Each year, Minneapolis neighborhoods host festivals, sporting events, parades, workshops and art fairs. The events are often well attended, held in beautiful parks with dozens of kids and volunteers scurrying about. But at the end of the day, as the tents come down and weary families straggle home, something’s missing. Where are the professional photos?
In an ideal world, there would be pictures of smiling faces from Windom on the sides of buses, framed photos of Lake Harriet in the Linden Hills Park building, and billboards advertising the riverfront parks in Downtown. Instead, neighborhoods often rely on amateur photography and donated pictures to document events – hardly enough to build a marketing campaign.
Susan Boecher, a photography professor for Metropolitan State University, Augsburg College and the Minneapolis College of Art and Design (MCAD), noticed this lack of professional community photography and decided to use her artistic connections to fill the void.
"I’ve always believed that photographers sort of have a responsibility to work within the community, give back to the community, things like that," Boecher says. For several years, she partnered her students with the Minnesota AIDS Project and Project for Pride in Living, a nonprofit organization that supports lower-income families. She developed curriculum for a course at Metro State called "Community-based Photography" and collaborated with organizations that dealt with social issues, such as poverty and immigration.
In conjunction with the Urban Coalition, Boecher helped her students at Metro State and MCAD examine the contributions of immigrants and refugees in the city. During the 2004 national elections, they documented the grass-roots efforts of the "Get Out the Vote" campaign.
Eventually, Boecher decided it was time to form her own nonprofit. The schools through which she taught community photography weren’t interested in continuing the project beyond three semesters. So, in 2006, Boecher founded OverExposure.
The organization’s overall mission is "to create partnerships between photographers, media artists, students and tax-exempt nonprofit organizations on theme-specific projects."
Boecher sits on the board with four other photography buffs, including former St. Paul Mayor Jim Scheibel, a fan of documentary photography and Boecher’s former student. From web development to funding, each member uses his or her personal connections and strengths to fuel OverExposure’s mission.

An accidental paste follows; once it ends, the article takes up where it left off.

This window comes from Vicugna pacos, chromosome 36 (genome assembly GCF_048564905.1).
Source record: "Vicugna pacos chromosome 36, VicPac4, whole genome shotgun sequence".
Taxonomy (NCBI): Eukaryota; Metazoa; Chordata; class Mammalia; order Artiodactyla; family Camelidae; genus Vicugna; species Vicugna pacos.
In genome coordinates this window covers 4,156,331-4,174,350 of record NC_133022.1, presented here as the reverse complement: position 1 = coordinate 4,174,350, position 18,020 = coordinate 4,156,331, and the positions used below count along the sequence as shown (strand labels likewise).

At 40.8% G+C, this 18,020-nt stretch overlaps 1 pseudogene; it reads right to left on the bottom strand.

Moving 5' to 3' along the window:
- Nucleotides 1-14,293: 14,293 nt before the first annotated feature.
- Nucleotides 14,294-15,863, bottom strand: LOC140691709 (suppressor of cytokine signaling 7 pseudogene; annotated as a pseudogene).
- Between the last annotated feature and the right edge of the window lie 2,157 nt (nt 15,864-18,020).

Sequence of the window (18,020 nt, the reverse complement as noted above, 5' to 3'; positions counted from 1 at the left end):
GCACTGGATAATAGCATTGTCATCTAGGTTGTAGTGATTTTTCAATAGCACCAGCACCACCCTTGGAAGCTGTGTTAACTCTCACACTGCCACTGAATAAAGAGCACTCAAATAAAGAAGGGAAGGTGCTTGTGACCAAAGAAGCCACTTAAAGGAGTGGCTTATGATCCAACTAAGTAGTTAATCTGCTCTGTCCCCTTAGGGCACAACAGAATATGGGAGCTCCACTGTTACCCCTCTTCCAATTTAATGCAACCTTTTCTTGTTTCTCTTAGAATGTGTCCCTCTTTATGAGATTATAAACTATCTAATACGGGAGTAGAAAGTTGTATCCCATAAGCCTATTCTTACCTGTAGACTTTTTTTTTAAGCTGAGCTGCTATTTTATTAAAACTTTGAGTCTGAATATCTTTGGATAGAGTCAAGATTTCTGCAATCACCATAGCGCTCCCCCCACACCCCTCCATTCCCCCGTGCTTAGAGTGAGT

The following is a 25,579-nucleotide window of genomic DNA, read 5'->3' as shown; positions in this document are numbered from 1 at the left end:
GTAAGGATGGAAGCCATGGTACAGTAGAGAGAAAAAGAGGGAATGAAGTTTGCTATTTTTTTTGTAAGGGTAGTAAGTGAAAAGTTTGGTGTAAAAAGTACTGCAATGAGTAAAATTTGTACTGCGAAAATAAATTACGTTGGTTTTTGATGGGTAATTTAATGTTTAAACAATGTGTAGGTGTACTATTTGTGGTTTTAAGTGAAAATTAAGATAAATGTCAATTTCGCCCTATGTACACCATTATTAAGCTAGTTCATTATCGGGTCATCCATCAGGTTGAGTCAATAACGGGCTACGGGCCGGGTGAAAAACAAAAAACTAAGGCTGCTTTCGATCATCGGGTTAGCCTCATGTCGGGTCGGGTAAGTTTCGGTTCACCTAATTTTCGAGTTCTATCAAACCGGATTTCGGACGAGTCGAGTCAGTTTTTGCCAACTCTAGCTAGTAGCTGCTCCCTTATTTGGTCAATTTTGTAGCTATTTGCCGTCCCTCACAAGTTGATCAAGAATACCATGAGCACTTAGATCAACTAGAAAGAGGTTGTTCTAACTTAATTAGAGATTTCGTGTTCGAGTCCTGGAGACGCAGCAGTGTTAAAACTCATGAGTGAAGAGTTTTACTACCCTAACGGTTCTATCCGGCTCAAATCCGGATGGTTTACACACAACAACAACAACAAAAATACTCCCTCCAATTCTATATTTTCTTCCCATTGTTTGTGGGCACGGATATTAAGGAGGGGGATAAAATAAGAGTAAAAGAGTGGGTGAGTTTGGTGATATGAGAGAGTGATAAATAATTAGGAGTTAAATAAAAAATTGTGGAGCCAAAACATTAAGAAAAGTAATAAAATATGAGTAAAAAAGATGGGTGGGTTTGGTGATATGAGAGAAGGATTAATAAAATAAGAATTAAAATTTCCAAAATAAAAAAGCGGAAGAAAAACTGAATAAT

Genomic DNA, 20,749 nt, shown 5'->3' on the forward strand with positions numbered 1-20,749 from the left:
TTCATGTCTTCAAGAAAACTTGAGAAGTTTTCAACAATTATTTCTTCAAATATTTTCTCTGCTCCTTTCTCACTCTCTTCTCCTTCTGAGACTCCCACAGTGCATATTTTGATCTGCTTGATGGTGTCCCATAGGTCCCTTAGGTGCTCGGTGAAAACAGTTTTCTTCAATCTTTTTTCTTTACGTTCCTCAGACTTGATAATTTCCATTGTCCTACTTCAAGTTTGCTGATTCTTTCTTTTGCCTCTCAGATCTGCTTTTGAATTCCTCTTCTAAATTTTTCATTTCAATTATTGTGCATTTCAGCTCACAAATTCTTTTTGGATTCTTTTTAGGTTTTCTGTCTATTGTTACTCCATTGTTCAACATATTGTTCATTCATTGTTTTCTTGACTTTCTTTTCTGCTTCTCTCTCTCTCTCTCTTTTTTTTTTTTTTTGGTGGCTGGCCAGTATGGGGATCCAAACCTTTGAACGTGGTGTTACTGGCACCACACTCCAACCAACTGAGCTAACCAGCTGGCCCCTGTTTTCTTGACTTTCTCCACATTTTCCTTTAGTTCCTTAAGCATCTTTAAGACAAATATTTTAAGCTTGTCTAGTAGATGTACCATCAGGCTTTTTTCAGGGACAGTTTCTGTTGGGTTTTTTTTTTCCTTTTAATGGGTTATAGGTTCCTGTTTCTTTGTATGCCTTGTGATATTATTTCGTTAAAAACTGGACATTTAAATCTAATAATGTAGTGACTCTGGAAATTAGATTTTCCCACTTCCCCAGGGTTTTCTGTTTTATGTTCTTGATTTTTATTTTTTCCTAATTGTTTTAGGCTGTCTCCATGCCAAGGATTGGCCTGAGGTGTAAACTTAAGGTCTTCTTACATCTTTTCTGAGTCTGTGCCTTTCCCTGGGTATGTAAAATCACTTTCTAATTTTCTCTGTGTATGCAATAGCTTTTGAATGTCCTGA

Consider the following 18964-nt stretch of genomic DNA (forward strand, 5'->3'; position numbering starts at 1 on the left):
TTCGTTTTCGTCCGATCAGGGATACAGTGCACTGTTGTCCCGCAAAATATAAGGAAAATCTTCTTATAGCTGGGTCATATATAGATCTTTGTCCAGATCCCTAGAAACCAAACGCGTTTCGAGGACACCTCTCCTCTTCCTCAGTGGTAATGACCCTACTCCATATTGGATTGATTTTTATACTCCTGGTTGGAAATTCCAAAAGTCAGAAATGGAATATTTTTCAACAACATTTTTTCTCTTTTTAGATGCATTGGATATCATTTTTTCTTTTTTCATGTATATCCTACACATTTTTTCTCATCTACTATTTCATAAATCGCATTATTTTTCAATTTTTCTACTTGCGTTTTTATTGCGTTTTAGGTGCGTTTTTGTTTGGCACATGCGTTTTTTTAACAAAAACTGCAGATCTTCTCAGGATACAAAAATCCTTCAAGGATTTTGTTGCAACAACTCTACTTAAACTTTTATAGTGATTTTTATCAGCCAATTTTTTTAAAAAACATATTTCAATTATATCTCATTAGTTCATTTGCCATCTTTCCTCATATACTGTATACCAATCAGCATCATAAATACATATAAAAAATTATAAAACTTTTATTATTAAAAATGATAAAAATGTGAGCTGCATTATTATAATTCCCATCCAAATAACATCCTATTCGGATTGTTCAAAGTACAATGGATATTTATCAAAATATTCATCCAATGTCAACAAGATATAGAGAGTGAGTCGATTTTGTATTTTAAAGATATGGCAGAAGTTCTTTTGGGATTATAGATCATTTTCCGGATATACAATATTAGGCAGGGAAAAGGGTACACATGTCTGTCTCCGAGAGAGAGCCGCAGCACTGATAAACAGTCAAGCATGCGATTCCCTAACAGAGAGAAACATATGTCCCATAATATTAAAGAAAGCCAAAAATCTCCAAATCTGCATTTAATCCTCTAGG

On July 1, the board launched "What’s New?" a two-year project that pairs local photographers with neighborhood groups in Minneapolis to document the changing demographics of their areas. Ten neighborhood associations signed on, for a donation fee of $200-$1,000, including Linden Hills. Each of the participating photographers will receive $400 to cover equipment and production costs.
Boecher predicts that artistic control could pose the biggest problem in the partnerships. Neighborhood association members are asked to provide their assigned photographers with contact and event information and explain how they would like their neighborhood represented. "Short of that," Boecher explains, "[photographers] have this list of data that they take with them, but then it becomes the artists’ vision in terms of how they define all of that stuff."
Because every neighborhood is different, Boecher and her team of snappers can’t guarantee that all of the pictures taken will flatter the community. "Accurate representation in some of these neighborhoods is not necessarily positive," she says. "I think neighborhoods using it to market their mission – I think that they would be lying to say ‘Everything is, like, really perfect here.’"
Boecher advertised for photographers on local online art forums and wound up with 25 applications, mostly young adults. "I find the majority of people who apply for these projects … have a real interest in art as kind of being a tool for education and to examine social issues," says Boecher. "All have an interest in kind of engaging a community and working with a community, and they have a heart."
Christina Clusiau, a young photographer who lives in Kingfield, worked with Boecher documenting the Urban Coalition immigration project and the 2004 "Get Out the Vote" campaign. She’s excited to participate in "What’s New?" because of the ties to the community. "It’s definitely something I’ve always wanted to do," she says, "To show awareness of certain issues through photography and use it as a vehicle for social change."
Clusiau is one of 10 photographers who will show their work at the end of the project. Boecher is in talks with Augburg College and the McKnight Foundation for gallery space and anticipates an early January exhibition. After that, the entire project will start again in the spring with a new batch of photographers and neighborhoods eager to use art as a means for change.
Reach Mary O’Regan at firstname.lastname@example.org or 436-5088.